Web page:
So why would anyone oppose such a step? First, if you believe in the free market, you should oppose this effort.

So why would anyone oppose such a step? First, if you believe in the free market, you should oppose this effort. If a sufficient market exists for foods labeled “no GMOs,” that market will spring up… and so it has.  Responding to market forces, McDonald’s and Gerber have rejected genetically-engineered apples.  General Mills has announced Cheerios will no longer be made with GMOs.  General Mills pushes “no GMO” cereals and Whole Foods and Trader Joes are upping their GMO labeling; all of this without government intervention.

The organic food industry furthermore is flourishing; the U.S. Department of Agriculture reports that organic food sales increased by 11 percent from 2011-2012.  The market works for those who buy organic, and it also works for people who are comfortable with GMOs.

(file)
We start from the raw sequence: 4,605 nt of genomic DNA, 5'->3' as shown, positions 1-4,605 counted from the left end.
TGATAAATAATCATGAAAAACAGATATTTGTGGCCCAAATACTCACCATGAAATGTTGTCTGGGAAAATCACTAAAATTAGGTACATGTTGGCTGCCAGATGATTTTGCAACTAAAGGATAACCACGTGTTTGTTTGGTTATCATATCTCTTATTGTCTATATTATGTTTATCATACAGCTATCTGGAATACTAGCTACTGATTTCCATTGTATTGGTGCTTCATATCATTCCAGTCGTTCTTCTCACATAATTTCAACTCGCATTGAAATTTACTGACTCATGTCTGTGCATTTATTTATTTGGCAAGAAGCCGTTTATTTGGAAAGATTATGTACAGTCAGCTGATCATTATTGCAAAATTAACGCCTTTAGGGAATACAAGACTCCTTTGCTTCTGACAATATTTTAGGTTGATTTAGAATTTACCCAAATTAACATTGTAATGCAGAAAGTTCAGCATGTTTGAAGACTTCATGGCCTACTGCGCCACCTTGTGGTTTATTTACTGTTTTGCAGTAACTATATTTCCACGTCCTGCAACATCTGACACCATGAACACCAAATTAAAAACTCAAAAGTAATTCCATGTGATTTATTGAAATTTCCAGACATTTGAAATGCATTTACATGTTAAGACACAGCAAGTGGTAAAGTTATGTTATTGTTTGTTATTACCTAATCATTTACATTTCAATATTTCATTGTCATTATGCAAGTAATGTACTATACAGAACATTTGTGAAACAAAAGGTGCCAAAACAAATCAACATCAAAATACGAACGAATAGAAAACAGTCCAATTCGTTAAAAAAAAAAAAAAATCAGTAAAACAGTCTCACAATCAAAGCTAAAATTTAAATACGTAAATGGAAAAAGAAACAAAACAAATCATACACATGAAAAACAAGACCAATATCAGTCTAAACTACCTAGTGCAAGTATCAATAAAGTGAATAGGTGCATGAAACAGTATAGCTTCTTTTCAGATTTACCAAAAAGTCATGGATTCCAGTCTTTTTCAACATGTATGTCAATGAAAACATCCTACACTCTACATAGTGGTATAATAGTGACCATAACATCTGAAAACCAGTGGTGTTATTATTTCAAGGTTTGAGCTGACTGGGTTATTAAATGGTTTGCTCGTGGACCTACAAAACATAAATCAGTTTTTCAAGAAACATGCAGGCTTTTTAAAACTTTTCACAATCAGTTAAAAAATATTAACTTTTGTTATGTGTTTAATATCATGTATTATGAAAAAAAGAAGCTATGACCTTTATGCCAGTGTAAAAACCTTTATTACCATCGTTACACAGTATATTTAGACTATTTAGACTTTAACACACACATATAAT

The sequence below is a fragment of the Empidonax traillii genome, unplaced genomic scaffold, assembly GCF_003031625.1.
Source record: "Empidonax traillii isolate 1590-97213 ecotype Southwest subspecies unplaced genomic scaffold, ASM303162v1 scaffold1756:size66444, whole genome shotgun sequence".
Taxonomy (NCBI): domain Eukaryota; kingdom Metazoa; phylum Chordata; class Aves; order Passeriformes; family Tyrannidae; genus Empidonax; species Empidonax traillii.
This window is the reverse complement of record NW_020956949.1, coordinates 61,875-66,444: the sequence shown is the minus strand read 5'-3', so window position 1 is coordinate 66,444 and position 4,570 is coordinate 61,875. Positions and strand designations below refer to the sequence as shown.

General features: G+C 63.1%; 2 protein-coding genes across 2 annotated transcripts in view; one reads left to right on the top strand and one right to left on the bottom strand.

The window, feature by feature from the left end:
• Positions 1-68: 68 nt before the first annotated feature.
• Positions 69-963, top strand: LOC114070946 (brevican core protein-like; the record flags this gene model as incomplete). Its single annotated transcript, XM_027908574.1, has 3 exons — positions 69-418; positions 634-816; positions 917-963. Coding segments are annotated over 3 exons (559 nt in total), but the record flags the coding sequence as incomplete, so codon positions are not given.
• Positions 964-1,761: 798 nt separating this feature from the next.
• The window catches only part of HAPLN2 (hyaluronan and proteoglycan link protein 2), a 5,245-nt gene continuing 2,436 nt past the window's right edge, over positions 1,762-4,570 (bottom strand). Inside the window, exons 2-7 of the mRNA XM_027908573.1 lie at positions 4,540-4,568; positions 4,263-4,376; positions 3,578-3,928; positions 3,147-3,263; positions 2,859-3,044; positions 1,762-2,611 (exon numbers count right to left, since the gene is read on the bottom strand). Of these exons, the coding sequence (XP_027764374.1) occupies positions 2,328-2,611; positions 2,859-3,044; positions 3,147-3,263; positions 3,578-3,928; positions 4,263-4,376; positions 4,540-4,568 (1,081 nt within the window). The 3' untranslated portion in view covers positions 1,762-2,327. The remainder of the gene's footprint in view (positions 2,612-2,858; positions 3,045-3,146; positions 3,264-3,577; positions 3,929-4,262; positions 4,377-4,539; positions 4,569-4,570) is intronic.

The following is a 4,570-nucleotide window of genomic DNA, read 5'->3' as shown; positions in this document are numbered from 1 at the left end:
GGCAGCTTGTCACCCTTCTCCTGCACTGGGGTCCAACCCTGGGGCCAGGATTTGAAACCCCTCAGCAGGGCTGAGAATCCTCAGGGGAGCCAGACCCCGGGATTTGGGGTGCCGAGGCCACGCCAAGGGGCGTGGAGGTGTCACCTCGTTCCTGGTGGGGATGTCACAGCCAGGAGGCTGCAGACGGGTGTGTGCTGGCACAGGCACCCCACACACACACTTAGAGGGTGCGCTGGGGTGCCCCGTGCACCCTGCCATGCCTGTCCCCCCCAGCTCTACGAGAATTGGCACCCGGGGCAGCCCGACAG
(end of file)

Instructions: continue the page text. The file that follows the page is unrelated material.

Second, if you oppose cronyism, you should oppose this effort. Much of the anti-GMO effort is financed by organic food manufacturers who want their competitors forced to slap labels on their products that make consumers think – falsely, we believe – that organic products are safer. Why should Americans pay more for food for their tables to give a small number of organic food manufacturers a government-imposed advantage over their non-organic competition?

Third, we should be wary of the labels themselves. They are designed to carry a baseless stigma. As Scientific American wrote in a 2013 editorial, “Instead of providing people with useful information, mandatory GMO labels would only intensify the misconception that so-called Frankenfoods endanger people’s health.” In Europe, the magazine writes, mandatory labeling drove GMOs out of supermarkets, with costs both to consumers and to the environment.